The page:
How can one forget? I was a freshly minted Harvard MBA working in “govies” (government securities) on the Fixed Income trading floor of Bear Stearns, soon to cover an entire city block in midtown NYC at 245 Park Avenue. On “Black Monday” or October 19, 1987, the DJIA fell 508 points (23 percent), accompanied by crashes in the futures exchanges and derivatives markets. This was the largest one-day percentage drop in the history of the DJIA. Significant selling created steep price dislocations throughout the day, particularly during the last 90 minutes of trading. Normally a cacophony of shouting, on that afternoon hundreds of us sat on the trading floor silently in shock, watching our trading screens as equity markets globally crashed—you literally could have heard a pin drop on the massive trading floor. Then Bill Michaelcheck and Vinny Mattone, heads of Fixed Income and members of the Management Committee of the firm, came out of their shared office on the edge of the floor and shouted–“BUY—BUY everything you can—BUY NOW!!—the Fed will cut rates”. And the floor buzzed back to life—and we bought and bought—and the firm made millions of dollars getting longer as the profits on many fixed income trades soared with lowered rates.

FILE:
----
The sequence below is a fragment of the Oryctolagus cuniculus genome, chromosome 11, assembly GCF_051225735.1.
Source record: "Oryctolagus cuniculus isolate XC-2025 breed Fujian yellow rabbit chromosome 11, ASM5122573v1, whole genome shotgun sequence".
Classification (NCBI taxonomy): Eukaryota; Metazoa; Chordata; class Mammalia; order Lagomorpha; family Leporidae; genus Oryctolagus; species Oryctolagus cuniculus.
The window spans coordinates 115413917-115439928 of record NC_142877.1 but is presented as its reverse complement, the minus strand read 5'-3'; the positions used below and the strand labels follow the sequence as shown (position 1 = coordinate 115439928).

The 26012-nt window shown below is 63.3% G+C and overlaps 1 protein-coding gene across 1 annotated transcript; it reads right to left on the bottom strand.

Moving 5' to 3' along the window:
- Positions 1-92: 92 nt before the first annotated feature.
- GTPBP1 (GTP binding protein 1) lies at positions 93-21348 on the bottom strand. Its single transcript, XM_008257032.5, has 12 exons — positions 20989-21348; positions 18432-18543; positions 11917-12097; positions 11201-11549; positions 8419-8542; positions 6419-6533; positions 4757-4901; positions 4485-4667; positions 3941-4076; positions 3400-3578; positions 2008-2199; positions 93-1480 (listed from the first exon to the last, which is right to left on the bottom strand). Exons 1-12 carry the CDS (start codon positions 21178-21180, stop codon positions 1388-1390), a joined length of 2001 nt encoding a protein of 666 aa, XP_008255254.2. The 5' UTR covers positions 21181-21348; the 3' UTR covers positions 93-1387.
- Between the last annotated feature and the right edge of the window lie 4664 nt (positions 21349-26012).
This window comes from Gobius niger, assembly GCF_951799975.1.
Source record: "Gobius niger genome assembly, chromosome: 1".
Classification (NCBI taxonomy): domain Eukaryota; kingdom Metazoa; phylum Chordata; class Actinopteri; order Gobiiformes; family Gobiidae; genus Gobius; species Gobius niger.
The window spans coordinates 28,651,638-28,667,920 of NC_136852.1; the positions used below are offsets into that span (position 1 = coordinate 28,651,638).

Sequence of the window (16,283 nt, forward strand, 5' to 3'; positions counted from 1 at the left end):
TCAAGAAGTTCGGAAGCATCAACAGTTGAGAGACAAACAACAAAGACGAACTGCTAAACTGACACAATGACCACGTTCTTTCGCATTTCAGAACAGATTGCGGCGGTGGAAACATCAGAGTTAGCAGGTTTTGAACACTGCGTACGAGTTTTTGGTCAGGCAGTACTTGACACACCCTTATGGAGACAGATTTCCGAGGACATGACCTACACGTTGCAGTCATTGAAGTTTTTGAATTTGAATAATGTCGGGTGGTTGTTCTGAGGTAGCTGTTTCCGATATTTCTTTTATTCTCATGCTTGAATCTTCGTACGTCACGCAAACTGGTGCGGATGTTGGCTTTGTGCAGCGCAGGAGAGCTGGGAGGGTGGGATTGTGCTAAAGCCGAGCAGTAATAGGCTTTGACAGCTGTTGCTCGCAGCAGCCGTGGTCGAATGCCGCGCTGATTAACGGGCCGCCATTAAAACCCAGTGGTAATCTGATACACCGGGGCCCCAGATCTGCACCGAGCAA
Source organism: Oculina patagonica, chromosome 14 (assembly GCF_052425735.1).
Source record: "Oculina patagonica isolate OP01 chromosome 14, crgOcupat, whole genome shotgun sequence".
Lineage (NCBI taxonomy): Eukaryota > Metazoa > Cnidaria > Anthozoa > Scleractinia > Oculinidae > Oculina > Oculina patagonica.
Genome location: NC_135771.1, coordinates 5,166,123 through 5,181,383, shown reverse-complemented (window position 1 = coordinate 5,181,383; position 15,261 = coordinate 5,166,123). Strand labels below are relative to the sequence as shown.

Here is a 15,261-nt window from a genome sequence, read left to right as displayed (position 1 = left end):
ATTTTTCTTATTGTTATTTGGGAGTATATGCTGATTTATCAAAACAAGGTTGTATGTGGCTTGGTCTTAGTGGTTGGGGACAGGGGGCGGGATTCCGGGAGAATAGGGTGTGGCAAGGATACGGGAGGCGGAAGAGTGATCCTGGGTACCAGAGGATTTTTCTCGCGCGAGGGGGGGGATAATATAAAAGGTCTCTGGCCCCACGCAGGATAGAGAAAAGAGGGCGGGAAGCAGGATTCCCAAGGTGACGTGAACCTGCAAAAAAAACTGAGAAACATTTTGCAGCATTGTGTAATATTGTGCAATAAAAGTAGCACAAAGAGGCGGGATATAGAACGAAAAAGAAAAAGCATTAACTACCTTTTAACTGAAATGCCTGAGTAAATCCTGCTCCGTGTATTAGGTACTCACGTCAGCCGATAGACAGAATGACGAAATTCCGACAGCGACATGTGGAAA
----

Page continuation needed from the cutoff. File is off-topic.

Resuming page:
We now know that in 1987 the Fed provided support to the Treasury securities market by injecting in-high-demand maturities (known as “specials”) into the market via reverse repurchase agreements, and allowing the federal funds rate to fall from 7.5 percent to 7.0 percent. So one obvious difference of 1987 with today is with the current fed funds rate at 0.25 percent, there is not much room for the Fed to lower rates and still be in positive territory.
And one similarity between 1987 and today is the Fed taking actions to provide liquidity “to support the economic and financial systems”. For example during COVID, the Fed has provided both practical and psychological support for various financial instruments and sectors including our banking system, reduced the target range for the federal funds rate by 1.5 percent, helped to provide liquidity by purchasing nearly $2 trillion in securities, and set up facilities to support credit flow in the economy.
And another similarity with 1987 is that everyone from hedge fund titans to retail investors seems to make money in the markets.
The S&P 500 index was up nearly 40 percent YTD through September 15, 1987—versus up about half that amount—or 20 percent—for YTD 2021. Yet even at a lower YTD 2021 return level, the S&P 500 is on pace this year to set a record for higher closing records. Through yesterday YTD, the S&P 500 has over 50 all-time closing highs in 2021—a pace if continued that would surpass the record 77 closing highs set in 1995.
We cannot know whether 2021 will hold a financial crisis. But we can know that when the next crisis occurs, it will differ from the crisis of 1987—or the crisis of 1998 with Long Term Capital—or the crisis of 2008 with mortgages and derivatives leverage. For major financial dislocations are unique—which is why they create crises.